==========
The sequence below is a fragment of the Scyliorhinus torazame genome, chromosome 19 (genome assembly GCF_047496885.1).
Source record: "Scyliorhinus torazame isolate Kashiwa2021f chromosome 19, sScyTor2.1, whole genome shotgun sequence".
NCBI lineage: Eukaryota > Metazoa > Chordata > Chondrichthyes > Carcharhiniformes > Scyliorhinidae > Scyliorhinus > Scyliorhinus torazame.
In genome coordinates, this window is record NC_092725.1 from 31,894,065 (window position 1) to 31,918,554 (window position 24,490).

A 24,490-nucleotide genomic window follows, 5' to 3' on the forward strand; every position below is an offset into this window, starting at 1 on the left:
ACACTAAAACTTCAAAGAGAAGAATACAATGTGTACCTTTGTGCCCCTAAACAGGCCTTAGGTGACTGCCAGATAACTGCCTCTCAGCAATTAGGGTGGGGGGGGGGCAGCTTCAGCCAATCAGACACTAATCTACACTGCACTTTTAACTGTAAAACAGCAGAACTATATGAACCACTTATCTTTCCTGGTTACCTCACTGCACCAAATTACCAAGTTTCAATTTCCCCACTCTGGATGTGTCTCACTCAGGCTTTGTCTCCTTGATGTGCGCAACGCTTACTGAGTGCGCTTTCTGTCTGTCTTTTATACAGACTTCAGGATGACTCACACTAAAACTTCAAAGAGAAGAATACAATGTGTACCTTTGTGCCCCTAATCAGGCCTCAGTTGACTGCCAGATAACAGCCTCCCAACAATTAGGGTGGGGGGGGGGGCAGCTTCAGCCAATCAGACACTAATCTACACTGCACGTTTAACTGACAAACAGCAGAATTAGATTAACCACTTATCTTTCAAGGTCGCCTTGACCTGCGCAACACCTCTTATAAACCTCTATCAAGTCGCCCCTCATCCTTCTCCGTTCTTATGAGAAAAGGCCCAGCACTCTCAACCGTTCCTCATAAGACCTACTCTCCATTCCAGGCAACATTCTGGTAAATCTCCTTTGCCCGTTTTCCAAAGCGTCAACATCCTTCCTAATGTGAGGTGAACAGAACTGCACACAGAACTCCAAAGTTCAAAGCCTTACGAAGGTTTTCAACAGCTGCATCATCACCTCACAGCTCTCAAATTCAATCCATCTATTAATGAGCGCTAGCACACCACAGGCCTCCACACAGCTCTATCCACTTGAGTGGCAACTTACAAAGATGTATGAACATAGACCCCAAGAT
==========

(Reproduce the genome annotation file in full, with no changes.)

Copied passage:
The sequence below is a fragment of the Scyliorhinus torazame genome, chromosome 19 (genome assembly GCF_047496885.1).
Source record: "Scyliorhinus torazame isolate Kashiwa2021f chromosome 19, sScyTor2.1, whole genome shotgun sequence".
NCBI lineage: Eukaryota > Metazoa > Chordata > Chondrichthyes > Carcharhiniformes > Scyliorhinidae > Scyliorhinus > Scyliorhinus torazame.
In genome coordinates, this window is record NC_092725.1 from 31,894,065 (window position 1) to 31,918,554 (window position 24,490).

A 24,490-nucleotide genomic window follows, 5' to 3' on the forward strand; every position below is an offset into this window, starting at 1 on the left:
ACACTAAAACTTCAAAGAGAAGAATACAATGTGTACCTTTGTGCCCCTAAACAGGCCTTAGGTGACTGCCAGATAACTGCCTCTCAGCAATTAGGGTGGGGGGGGGGCAGCTTCAGCCAATCAGACACTAATCTACACTGCACTTTTAACTGTAAAACAGCAGAACTATATGAACCACTTATCTTTCCTGGTTACCTCACTGCACCAAATTACCAAGTTTCAATTTCCCCACTCTGGATGTGTCTCACTCAGGCTTTGTCTCCTTGATGTGCGCAACGCTTACTGAGTGCGCTTTCTGTCTGTCTTTTATACAGACTTCAGGATGACTCACACTAAAACTTCAAAGAGAAGAATACAATGTGTACCTTTGTGCCCCTAATCAGGCCTCAGTTGACTGCCAGATAACAGCCTCCCAACAATTAGGGTGGGGGGGGGGGCAGCTTCAGCCAATCAGACACTAATCTACACTGCACGTTTAACTGACAAACAGCAGAATTAGATTAACCACTTATCTTTCAAGGTCGCCTTGACCTGCGCAACACCTCTTATAAACCTCTATCAAGTCGCCCCTCATCCTTCTCCGTTCTTATGAGAAAAGGCCCAGCACTCTCAACCGTTCCTCATAAGACCTACTCTCCATTCCAGGCAACATTCTGGTAAATCTCCTTTGCCCGTTTTCCAAAGCGTCAACATCCTTCCTAATGTGAGGTGAACAGAACTGCACACAGAACTCCAAAGTTCAAAGCCTTACGAAGGTTTTCAACAGCTGCATCATCACCTCACAGCTCTCAAATTCAATCCATCTATTAATGAGCGCTAGCACACCACAGGCCTCCACACAGCTCTATCCACTTGAGTGGCAACTTACAAAGATGTATGAACATAGACCCCAAGAT